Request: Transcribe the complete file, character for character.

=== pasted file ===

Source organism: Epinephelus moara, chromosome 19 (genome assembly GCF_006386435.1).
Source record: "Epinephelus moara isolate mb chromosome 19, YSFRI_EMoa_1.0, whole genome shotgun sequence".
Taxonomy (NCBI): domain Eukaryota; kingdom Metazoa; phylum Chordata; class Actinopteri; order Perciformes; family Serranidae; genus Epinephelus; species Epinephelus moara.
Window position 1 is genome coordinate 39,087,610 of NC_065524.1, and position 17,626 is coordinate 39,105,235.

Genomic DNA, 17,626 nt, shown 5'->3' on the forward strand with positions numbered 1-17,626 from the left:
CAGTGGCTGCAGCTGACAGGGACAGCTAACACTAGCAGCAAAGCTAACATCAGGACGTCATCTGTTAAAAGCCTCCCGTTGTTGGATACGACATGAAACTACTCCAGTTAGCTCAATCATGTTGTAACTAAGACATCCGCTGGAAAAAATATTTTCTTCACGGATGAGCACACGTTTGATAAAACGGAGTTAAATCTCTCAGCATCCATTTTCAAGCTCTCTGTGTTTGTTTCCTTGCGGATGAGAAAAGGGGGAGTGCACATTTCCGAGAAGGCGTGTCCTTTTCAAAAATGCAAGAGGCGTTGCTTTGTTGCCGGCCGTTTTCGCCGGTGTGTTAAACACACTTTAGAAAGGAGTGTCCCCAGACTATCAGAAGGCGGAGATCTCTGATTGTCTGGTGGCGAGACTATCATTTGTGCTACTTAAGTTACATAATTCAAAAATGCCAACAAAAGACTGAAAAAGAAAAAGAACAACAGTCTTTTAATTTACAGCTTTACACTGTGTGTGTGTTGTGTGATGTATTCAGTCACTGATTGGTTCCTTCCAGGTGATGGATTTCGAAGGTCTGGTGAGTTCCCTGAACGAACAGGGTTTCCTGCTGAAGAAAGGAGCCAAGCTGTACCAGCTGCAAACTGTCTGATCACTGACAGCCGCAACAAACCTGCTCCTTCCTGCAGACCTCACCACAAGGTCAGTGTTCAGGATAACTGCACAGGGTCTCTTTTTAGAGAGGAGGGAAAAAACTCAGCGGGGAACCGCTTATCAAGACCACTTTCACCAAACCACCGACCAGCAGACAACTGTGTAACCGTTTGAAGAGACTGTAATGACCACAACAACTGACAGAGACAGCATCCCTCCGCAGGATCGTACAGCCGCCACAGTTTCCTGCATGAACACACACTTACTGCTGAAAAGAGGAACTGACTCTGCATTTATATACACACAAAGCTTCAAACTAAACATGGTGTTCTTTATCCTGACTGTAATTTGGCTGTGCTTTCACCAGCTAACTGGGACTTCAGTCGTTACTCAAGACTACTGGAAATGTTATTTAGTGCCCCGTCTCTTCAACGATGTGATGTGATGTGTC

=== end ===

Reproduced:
Source organism: Epinephelus moara, chromosome 19 (genome assembly GCF_006386435.1).
Source record: "Epinephelus moara isolate mb chromosome 19, YSFRI_EMoa_1.0, whole genome shotgun sequence".
Taxonomy (NCBI): domain Eukaryota; kingdom Metazoa; phylum Chordata; class Actinopteri; order Perciformes; family Serranidae; genus Epinephelus; species Epinephelus moara.
Window position 1 is genome coordinate 39,087,610 of NC_065524.1, and position 17,626 is coordinate 39,105,235.

Genomic DNA, 17,626 nt, shown 5'->3' on the forward strand with positions numbered 1-17,626 from the left:
CAGTGGCTGCAGCTGACAGGGACAGCTAACACTAGCAGCAAAGCTAACATCAGGACGTCATCTGTTAAAAGCCTCCCGTTGTTGGATACGACATGAAACTACTCCAGTTAGCTCAATCATGTTGTAACTAAGACATCCGCTGGAAAAAATATTTTCTTCACGGATGAGCACACGTTTGATAAAACGGAGTTAAATCTCTCAGCATCCATTTTCAAGCTCTCTGTGTTTGTTTCCTTGCGGATGAGAAAAGGGGGAGTGCACATTTCCGAGAAGGCGTGTCCTTTTCAAAAATGCAAGAGGCGTTGCTTTGTTGCCGGCCGTTTTCGCCGGTGTGTTAAACACACTTTAGAAAGGAGTGTCCCCAGACTATCAGAAGGCGGAGATCTCTGATTGTCTGGTGGCGAGACTATCATTTGTGCTACTTAAGTTACATAATTCAAAAATGCCAACAAAAGACTGAAAAAGAAAAAGAACAACAGTCTTTTAATTTACAGCTTTACACTGTGTGTGTGTTGTGTGATGTATTCAGTCACTGATTGGTTCCTTCCAGGTGATGGATTTCGAAGGTCTGGTGAGTTCCCTGAACGAACAGGGTTTCCTGCTGAAGAAAGGAGCCAAGCTGTACCAGCTGCAAACTGTCTGATCACTGACAGCCGCAACAAACCTGCTCCTTCCTGCAGACCTCACCACAAGGTCAGTGTTCAGGATAACTGCACAGGGTCTCTTTTTAGAGAGGAGGGAAAAAACTCAGCGGGGAACCGCTTATCAAGACCACTTTCACCAAACCACCGACCAGCAGACAACTGTGTAACCGTTTGAAGAGACTGTAATGACCACAACAACTGACAGAGACAGCATCCCTCCGCAGGATCGTACAGCCGCCACAGTTTCCTGCATGAACACACACTTACTGCTGAAAAGAGGAACTGACTCTGCATTTATATACACACAAAGCTTCAAACTAAACATGGTGTTCTTTATCCTGACTGTAATTTGGCTGTGCTTTCACCAGCTAACTGGGACTTCAGTCGTTACTCAAGACTACTGGAAATGTTATTTAGTGCCCCGTCTCTTCAACGATGTGATGTGATGTGTC